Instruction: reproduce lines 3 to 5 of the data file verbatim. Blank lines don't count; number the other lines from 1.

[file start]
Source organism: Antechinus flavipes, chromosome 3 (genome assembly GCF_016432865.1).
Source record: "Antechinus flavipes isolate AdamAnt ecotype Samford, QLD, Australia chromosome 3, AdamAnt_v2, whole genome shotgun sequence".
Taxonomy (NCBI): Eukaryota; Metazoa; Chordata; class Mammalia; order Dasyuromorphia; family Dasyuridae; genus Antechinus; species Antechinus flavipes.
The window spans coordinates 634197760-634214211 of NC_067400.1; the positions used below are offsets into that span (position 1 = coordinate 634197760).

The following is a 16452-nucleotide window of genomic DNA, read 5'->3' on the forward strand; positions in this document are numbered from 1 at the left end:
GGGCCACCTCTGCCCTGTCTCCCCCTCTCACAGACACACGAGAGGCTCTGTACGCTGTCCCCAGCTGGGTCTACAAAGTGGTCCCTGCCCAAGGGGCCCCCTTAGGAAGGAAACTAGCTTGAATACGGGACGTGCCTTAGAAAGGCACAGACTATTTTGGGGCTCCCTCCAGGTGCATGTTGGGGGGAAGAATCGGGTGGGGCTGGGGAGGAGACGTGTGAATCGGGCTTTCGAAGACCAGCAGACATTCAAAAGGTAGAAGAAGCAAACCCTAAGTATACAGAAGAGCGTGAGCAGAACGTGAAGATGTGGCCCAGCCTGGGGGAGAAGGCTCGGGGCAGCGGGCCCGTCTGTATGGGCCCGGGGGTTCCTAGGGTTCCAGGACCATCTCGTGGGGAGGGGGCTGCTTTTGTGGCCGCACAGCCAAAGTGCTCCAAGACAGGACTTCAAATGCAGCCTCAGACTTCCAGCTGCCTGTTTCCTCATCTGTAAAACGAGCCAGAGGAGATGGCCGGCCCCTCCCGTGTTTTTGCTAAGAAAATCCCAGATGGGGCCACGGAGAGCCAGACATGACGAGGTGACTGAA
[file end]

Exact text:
Taxonomy (NCBI): Eukaryota; Metazoa; Chordata; class Mammalia; order Dasyuromorphia; family Dasyuridae; genus Antechinus; species Antechinus flavipes.
The window spans coordinates 634197760-634214211 of NC_067400.1; the positions used below are offsets into that span (position 1 = coordinate 634197760).

The following is a 16452-nucleotide window of genomic DNA, read 5'->3' on the forward strand; positions in this document are numbered from 1 at the left end: